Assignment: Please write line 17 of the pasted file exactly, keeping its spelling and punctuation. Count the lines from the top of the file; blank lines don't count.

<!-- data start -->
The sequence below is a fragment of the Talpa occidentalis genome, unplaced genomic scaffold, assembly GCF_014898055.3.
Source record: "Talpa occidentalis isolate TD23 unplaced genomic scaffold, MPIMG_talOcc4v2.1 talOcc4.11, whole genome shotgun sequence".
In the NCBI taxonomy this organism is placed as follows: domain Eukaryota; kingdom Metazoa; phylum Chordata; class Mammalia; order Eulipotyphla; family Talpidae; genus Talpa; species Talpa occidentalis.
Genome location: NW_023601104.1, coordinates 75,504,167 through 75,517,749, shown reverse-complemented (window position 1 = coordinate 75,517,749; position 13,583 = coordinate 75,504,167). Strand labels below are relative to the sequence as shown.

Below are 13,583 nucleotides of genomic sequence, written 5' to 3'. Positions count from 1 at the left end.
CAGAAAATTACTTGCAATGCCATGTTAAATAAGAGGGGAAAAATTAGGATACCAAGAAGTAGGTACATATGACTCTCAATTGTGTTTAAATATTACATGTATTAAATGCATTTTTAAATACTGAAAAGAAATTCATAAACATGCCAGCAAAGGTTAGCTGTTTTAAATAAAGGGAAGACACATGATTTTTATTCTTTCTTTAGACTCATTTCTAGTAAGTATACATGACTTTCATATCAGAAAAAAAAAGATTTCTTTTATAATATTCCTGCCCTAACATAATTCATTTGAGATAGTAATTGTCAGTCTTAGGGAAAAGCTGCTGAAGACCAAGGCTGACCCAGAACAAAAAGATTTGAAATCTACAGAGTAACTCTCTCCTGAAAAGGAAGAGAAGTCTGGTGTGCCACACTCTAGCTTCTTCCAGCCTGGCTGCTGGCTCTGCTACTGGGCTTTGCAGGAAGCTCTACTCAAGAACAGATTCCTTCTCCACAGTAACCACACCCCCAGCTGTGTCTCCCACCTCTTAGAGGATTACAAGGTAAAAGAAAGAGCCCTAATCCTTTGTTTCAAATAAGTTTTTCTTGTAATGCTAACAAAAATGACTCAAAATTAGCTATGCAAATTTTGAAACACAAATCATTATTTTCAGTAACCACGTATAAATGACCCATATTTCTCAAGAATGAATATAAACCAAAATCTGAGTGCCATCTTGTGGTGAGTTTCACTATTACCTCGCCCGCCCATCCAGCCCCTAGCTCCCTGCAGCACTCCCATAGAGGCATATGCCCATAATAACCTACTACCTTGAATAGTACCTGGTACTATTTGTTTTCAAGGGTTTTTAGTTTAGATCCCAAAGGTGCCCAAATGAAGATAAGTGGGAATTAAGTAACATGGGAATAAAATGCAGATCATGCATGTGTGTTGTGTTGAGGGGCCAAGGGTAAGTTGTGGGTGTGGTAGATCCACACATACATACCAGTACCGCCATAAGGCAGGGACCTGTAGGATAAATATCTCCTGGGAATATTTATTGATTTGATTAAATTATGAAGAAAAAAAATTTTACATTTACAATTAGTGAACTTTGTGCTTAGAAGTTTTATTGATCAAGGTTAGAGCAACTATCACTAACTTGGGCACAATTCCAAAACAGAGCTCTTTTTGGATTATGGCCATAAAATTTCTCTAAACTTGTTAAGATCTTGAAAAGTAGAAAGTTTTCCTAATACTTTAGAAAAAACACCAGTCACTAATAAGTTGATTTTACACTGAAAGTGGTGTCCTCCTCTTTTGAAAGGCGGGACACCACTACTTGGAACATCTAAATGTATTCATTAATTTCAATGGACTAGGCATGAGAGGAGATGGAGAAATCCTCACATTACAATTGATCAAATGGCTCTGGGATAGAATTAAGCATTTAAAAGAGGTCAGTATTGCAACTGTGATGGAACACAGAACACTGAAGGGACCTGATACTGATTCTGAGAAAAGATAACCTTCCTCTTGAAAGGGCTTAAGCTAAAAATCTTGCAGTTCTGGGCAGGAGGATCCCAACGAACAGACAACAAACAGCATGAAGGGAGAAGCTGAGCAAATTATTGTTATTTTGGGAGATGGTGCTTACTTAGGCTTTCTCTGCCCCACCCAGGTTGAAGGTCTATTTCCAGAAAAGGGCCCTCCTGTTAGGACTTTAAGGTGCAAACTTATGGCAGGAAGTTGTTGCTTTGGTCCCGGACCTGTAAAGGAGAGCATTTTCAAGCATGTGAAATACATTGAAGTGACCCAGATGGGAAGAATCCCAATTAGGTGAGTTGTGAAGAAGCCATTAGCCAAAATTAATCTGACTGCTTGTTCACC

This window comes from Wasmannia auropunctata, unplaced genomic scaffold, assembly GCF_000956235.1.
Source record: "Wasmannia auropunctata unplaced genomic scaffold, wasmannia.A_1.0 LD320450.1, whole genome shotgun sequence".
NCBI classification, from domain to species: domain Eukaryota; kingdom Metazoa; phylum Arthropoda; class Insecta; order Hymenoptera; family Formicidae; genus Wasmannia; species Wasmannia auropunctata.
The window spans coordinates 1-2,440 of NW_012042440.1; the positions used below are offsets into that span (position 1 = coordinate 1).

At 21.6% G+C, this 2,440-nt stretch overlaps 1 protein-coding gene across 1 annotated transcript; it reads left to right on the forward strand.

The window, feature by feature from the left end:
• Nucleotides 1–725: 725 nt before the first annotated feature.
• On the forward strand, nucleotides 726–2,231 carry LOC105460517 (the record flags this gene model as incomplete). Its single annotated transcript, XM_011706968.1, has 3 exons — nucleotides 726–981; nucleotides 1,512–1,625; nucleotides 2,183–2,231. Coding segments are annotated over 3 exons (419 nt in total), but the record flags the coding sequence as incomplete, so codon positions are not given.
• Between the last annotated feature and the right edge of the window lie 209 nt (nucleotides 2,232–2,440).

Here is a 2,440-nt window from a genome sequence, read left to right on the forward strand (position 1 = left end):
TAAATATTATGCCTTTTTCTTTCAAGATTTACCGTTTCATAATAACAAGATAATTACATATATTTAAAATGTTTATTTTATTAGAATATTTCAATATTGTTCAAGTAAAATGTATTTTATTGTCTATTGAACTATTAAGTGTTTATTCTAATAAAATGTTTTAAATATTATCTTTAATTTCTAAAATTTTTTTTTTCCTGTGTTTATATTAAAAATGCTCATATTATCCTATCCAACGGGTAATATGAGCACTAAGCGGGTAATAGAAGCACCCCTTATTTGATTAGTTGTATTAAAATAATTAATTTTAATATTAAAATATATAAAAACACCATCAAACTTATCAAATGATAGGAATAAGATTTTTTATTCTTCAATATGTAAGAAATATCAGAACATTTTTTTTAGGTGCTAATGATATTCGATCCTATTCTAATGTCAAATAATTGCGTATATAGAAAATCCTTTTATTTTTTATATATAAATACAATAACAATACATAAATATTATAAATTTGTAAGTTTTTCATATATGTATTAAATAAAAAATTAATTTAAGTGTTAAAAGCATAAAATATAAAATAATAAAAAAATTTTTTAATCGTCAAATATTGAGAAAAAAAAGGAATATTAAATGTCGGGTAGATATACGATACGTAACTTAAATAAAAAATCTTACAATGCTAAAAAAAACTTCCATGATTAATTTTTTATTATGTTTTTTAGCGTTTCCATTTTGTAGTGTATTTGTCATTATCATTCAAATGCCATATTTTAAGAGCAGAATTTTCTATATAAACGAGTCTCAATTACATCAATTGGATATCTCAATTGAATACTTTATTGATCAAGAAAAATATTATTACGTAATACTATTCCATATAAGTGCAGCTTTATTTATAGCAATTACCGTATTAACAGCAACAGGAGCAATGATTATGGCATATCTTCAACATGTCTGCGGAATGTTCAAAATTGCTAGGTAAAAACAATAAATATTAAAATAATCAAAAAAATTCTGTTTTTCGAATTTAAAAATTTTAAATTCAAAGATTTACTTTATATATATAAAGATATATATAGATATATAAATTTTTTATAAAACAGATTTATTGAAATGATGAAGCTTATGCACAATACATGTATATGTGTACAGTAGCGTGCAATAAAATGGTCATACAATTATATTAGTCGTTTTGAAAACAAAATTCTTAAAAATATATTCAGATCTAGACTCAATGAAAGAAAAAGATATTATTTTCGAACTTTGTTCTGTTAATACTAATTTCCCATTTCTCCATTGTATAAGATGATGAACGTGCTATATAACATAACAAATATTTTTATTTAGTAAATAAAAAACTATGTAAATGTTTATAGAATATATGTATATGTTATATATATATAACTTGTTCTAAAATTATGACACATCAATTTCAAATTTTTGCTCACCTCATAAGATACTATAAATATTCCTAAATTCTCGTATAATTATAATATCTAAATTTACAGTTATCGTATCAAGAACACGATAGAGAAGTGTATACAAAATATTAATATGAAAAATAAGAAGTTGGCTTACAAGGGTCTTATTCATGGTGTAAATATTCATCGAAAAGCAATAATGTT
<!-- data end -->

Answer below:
TAAATATTATGCCTTTTTCTTTCAAGATTTACCGTTTCATAATAACAAGATAATTACATATATTTAAAATGTTTATTTTATTAGAATATTTCAATATTGTTCAAGTAAAATGTATTTTATTGTCTATTGAACTATTAAGTGTTTATTCTAATAAAATGTTTTAAATATTATCTTTAATTTCTAAAATTTTTTTTTTCCTGTGTTTATATTAAAAATGCTCATATTATCCTATCCAACGGGTAATATGAGCACTAAGCGGGTAATAGAAGCACCCCTTATTTGATTAGTTGTATTAAAATAATTAATTTTAATATTAAAATATATAAAAACACCATCAAACTTATCAAATGATAGGAATAAGATTTTTTATTCTTCAATATGTAAGAAATATCAGAACATTTTTTTTAGGTGCTAATGATATTCGATCCTATTCTAATGTCAAATAATTGCGTATATAGAAAATCCTTTTATTTTTTATATATAAATACAATAACAATACATAAATATTATAAATTTGTAAGTTTTTCATATATGTATTAAATAAAAAATTAATTTAAGTGTTAAAAGCATAAAATATAAAATAATAAAAAAATTTTTTAATCGTCAAATATTGAGAAAAAAAAGGAATATTAAATGTCGGGTAGATATACGATACGTAACTTAAATAAAAAATCTTACAATGCTAAAAAAAACTTCCATGATTAATTTTTTATTATGTTTTTTAGCGTTTCCATTTTGTAGTGTATTTGTCATTATCATTCAAATGCCATATTTTAAGAGCAGAATTTTCTATATAAACGAGTCTCAATTACATCAATTGGATATCTCAATTGAATACTTTATTGATCAAGAAAAATATTATTACGTAATACTATTCCATATAAGTGCAGCTTTATTTATAGCAATTACCGTATTAACAGCAACAGGAGCAATGATTATGGCATATCTTCAACATGTCTGCGGAATGTTCAAAATTGCTAGGTAAAAACAATAAATATTAAAATAATCAAAAAAATTCTGTTTTTCGAATTTAAAAATTTTAAATTCAAAGATTTACTTTATATATATAAAGATATATATAGATATATAAATTTTTTATAAAACAGATTTATTGAAATGATGAAGCTTATGCACAATACATGTATATGTGTACAGTAGCGTGCAATAAAATGGTCATACAATTATATTAGTCGTTTTGAAAACAAAATTCTTAAAAATATATTCAGATCTAGACTCAATGAAAGAAAAAGATATTATTTTCGAACTTTGTTCTGTTAATACTAATTTCCCATTTCTCCATTGTATAAGATGATGAACGTGCTATATAACATAACAAATATTTTTATTTAGTAAATAAAAAACTATGTAAATGTTTATAGAATATATGTATATGTTATATATATATAACTTGTTCTAAAATTATGACACATCAATTTCAAATTTTTGCTCACCTCATAAGATACTATAAATATTCCTAAATTCTCGTATAATTATAATATCTAAATTTACAGTTATCGTATCAAGAACACGATAGAGAAGTGTATACAAAATATTAATATGAAAAATAAGAAGTTGGCTTACAAGGGTCTTATTCATGGTGTAAATATTCATCGAAAAGCAATAATGTT